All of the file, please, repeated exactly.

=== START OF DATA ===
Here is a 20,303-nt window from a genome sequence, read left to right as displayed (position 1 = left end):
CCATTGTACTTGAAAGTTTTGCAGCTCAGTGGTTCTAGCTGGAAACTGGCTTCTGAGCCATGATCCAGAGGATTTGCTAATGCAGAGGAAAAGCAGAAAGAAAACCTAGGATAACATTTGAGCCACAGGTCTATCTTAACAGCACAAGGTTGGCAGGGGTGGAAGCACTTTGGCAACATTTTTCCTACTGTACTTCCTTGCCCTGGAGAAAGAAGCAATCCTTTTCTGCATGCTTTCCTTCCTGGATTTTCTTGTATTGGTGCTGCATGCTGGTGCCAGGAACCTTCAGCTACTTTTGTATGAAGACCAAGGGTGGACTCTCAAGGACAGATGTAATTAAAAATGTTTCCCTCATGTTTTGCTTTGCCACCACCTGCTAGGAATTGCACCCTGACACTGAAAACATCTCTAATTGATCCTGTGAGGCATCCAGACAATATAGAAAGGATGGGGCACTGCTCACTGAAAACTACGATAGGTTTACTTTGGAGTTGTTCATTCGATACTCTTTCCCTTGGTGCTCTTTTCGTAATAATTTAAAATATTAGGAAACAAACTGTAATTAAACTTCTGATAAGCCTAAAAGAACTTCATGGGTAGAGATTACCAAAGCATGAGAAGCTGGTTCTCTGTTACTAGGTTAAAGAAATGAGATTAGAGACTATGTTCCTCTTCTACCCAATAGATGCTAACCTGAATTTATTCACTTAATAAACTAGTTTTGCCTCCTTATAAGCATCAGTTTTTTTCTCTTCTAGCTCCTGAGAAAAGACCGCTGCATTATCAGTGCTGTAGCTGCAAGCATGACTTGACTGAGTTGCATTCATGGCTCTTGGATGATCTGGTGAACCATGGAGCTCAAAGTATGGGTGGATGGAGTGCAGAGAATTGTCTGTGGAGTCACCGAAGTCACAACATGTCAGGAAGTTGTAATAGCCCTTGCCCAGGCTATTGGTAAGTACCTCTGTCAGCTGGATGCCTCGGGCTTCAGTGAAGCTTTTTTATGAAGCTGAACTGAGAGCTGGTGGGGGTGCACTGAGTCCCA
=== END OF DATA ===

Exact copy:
Here is a 20,303-nt window from a genome sequence, read left to right as displayed (position 1 = left end):
CCATTGTACTTGAAAGTTTTGCAGCTCAGTGGTTCTAGCTGGAAACTGGCTTCTGAGCCATGATCCAGAGGATTTGCTAATGCAGAGGAAAAGCAGAAAGAAAACCTAGGATAACATTTGAGCCACAGGTCTATCTTAACAGCACAAGGTTGGCAGGGGTGGAAGCACTTTGGCAACATTTTTCCTACTGTACTTCCTTGCCCTGGAGAAAGAAGCAATCCTTTTCTGCATGCTTTCCTTCCTGGATTTTCTTGTATTGGTGCTGCATGCTGGTGCCAGGAACCTTCAGCTACTTTTGTATGAAGACCAAGGGTGGACTCTCAAGGACAGATGTAATTAAAAATGTTTCCCTCATGTTTTGCTTTGCCACCACCTGCTAGGAATTGCACCCTGACACTGAAAACATCTCTAATTGATCCTGTGAGGCATCCAGACAATATAGAAAGGATGGGGCACTGCTCACTGAAAACTACGATAGGTTTACTTTGGAGTTGTTCATTCGATACTCTTTCCCTTGGTGCTCTTTTCGTAATAATTTAAAATATTAGGAAACAAACTGTAATTAAACTTCTGATAAGCCTAAAAGAACTTCATGGGTAGAGATTACCAAAGCATGAGAAGCTGGTTCTCTGTTACTAGGTTAAAGAAATGAGATTAGAGACTATGTTCCTCTTCTACCCAATAGATGCTAACCTGAATTTATTCACTTAATAAACTAGTTTTGCCTCCTTATAAGCATCAGTTTTTTTCTCTTCTAGCTCCTGAGAAAAGACCGCTGCATTATCAGTGCTGTAGCTGCAAGCATGACTTGACTGAGTTGCATTCATGGCTCTTGGATGATCTGGTGAACCATGGAGCTCAAAGTATGGGTGGATGGAGTGCAGAGAATTGTCTGTGGAGTCACCGAAGTCACAACATGTCAGGAAGTTGTAATAGCCCTTGCCCAGGCTATTGGTAAGTACCTCTGTCAGCTGGATGCCTCGGGCTTCAGTGAAGCTTTTTTATGAAGCTGAACTGAGAGCTGGTGGGGGTGCACTGAGTCCCA